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Kalaupapa Residents Sign Kana`iolowalu Petition

Kana`iolowalu News Release

The Native Hawaiian Roll Commission, chaired by former Governor John Waihe`e III, attended the 10th anniversary celebration of Ka `Ohana O Kalaupapa at Kalaupapa on April 27 where Kalaupapa residents were given the opportunity to sign the Kana`iolowalu petition along with the descendants of Kalaupapa and friends who came together for the event.

“We felt it was important for Chair Waihe`e and the Native Hawaiian Roll Commission to visit Kalaupapa for support of the Kana`iolowalu petition just like Ahahui Aloha `Aina came to Kalaupapa in 1897 to give our people the chance to sign the Ku`e petition against annexation,” said Clarence “Boogie” Kahilihiwa, a resident of Kalaupapa for more than 50 years and President of Ka `Ohana O Kalaupapa. “Nearly 700 of our people signed the Ku`e petition, as did thousands of others across Hawaii, opposing annexation in any form.”

The Commission was appointed in 2011 with the mission to register native Hawaiians to reunify in the self-recognition of the unrelinquished sovereignty of Native Hawaiians. Ka `Ohana O Kalaupapa is a nonprofit organization dedicated to honoring the value and dignity of all the estimated 8,000 people who were taken from their families and isolated on the Kalaupapa peninsula because of government policies regarding leprosy.

Boogie petition

Clarence “Boogie” Kahilihiwa signs the Kana`iolowalu petition at McVeigh Hall at Kalaupapa during the annual meeting of Ka ‘Ohana O Kalaupapa. Photo by Na`alehu Anthony

The Commission and staff joined the `Ohana for a prayer service at St. Francis Church followed by the Circle of Remembrance where everyone held hands and spoke aloud the name of someone they were thinking about who died at Kalaupapa. Already, old friendships were being renewed as Chair Waihe`e saw familiar faces from previous visits to Kalaupapa and new friendships were being formed among Commissioners and Kalaupapa residents.

From the church, the Commission gathered at McVeigh Hall where Waihe`e addressed the crowd of about 50. Waihe`e reminisced about his first trip to Kalaupapa, at the invitation of the late Kalaupapa leader Bernard Punikai`a, when Waihe`e was running for Lieutenant Governor. Waihe`e continued his friendship with Punikai`a, who was the founder of Ka `Ohana O Kalaupapa.

“If we Hawaiians look at our family tree, all of us probably have our `ohana here, our `ohana who shared the suffering here,” said Waihe`e, who also had ancestors sent to Kalaupapa.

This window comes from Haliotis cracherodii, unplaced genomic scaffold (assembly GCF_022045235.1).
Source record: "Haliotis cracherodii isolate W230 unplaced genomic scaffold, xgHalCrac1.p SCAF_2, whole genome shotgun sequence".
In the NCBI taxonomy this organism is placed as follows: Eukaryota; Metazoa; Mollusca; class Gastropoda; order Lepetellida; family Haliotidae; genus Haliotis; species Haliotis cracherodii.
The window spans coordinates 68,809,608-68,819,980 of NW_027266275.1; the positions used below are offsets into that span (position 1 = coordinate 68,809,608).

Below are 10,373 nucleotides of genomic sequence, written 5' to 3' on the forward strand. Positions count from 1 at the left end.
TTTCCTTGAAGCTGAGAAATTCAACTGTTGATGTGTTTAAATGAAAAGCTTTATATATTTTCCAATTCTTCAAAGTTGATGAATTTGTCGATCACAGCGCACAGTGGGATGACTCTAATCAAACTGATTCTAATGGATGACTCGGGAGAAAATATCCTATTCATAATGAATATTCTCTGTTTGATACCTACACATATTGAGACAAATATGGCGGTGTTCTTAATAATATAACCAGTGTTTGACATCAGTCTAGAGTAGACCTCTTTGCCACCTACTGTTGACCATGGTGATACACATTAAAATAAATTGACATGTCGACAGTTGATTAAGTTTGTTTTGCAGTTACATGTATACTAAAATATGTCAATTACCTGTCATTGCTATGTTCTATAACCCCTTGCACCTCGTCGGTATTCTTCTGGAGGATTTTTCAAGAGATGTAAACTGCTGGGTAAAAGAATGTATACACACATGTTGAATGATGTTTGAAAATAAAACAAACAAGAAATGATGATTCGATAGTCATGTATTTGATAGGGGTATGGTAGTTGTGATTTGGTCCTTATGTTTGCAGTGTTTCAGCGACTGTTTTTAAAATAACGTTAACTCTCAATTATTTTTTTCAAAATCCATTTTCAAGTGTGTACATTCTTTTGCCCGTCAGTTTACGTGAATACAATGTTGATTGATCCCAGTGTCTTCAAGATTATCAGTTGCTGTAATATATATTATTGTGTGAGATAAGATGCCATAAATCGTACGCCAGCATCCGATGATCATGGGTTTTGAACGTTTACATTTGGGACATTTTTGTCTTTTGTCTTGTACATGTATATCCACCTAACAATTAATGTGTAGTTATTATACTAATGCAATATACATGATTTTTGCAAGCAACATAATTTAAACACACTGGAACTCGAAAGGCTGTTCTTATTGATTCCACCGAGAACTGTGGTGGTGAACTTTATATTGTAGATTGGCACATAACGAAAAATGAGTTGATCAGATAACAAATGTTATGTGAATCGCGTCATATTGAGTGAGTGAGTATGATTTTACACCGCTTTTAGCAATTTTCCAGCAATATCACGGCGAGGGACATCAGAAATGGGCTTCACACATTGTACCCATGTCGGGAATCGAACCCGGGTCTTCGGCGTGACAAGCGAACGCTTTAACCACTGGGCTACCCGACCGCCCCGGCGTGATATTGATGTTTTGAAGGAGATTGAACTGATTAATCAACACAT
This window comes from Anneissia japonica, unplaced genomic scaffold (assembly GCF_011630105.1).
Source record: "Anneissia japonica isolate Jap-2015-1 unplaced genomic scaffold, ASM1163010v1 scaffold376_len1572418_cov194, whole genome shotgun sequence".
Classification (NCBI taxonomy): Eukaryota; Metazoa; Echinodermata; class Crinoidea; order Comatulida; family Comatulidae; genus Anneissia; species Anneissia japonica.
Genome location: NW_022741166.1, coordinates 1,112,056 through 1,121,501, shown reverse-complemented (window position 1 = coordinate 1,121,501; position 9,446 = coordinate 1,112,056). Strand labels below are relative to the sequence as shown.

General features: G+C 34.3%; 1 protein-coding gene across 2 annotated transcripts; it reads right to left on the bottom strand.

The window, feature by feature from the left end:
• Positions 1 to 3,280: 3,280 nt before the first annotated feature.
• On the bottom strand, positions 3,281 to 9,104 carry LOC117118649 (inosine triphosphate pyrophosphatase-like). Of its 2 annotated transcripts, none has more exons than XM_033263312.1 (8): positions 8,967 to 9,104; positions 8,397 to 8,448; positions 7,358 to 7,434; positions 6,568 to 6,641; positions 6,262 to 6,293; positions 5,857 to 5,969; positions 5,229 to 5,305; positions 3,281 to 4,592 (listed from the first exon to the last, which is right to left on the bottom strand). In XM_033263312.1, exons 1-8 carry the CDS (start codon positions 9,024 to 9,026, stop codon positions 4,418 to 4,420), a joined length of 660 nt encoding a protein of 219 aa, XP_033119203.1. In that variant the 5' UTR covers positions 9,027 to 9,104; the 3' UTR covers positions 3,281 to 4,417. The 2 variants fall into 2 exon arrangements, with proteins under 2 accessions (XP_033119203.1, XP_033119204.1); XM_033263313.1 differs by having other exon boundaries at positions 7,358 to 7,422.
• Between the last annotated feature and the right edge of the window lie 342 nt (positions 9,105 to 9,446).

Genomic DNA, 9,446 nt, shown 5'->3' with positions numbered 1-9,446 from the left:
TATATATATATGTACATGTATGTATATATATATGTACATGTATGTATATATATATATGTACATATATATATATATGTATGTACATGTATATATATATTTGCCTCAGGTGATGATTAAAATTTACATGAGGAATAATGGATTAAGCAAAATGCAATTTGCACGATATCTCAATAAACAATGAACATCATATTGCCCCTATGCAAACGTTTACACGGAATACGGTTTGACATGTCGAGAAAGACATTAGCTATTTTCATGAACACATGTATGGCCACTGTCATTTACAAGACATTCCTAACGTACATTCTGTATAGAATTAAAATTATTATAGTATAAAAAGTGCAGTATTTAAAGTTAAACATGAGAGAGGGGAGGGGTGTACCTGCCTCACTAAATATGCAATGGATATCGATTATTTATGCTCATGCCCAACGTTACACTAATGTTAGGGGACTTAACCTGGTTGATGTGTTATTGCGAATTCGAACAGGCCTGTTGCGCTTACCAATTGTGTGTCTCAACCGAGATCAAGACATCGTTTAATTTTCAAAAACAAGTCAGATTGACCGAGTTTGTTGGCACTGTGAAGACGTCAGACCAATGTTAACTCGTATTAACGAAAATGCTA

The former Governor also spoke about the significance of the Kana`iolowalu petition and how it related to the Ku`e petition in 1897 that was signed by more than 21,000 Hawaiians and non-Hawaiians who opposed annexation to the United States. Among those who signed was Waihe`e’s grandfather, John Waihe`e.

“When my grandfather signed that petition, when the kupuna cried when our flag went down, that put something in our DNA,” he said. “The idea of Hawaiian self-governance is as important today as it ever was. …Kana`iolowalu is an invitation to move forward. It’s an invitation to deal with this issue.”

Hawaiians and non-Hawaiians attending the `Ohana meeting were given the opportunity to sign. Kalaupapa descendent Monica K. Bacon of Honolulu signed – just as her great-uncle, Ambrose Hutchison, signed the Ku`e petition at Kalaupapa.

Following a luau with music by slack-key musician Stephen Inglis, the `Ohana took the Commission on a tour of Kalawao, the original settlement on the windward side of the peninsula. Family members shared stories of their ancestors who were members of Siloama and St. Philomena Churches. The Commission then walked across the road from St. Philomena to the peaceful site beneath the cliffs where the Kalaupapa Memorial will be built.

For the past seven years, the `Ohana has been compiling the names of everyone sent to Kalaupapa and other information about residents who were sent there. Since then, the `Ohana has helped hundreds of families reconnect with their Kalaupapa ancestors. Commissioner Robin Puanani Danner and some of the staff members learned of family members who had been sent to Kalaupapa. They were able to visit family gravesites at the cemetery.

“I don’t know what to feel or think, it was like I was pulled here,” said Danner, wiping away tears as she placed lei upon the tombstones. “I have never experienced anything like this. I am now part of this `Ohana.”

“What an amazing day to have the Commissioners here and to help some of them learn about their Kalaupapa ‘ohana,” said Kahilihiwa. “So many Hawaiians had family at Kalaupapa. We are all ‘ohana.”

Register now at Kana`iolowalu.org, Native Hawaiian Roll Commission.


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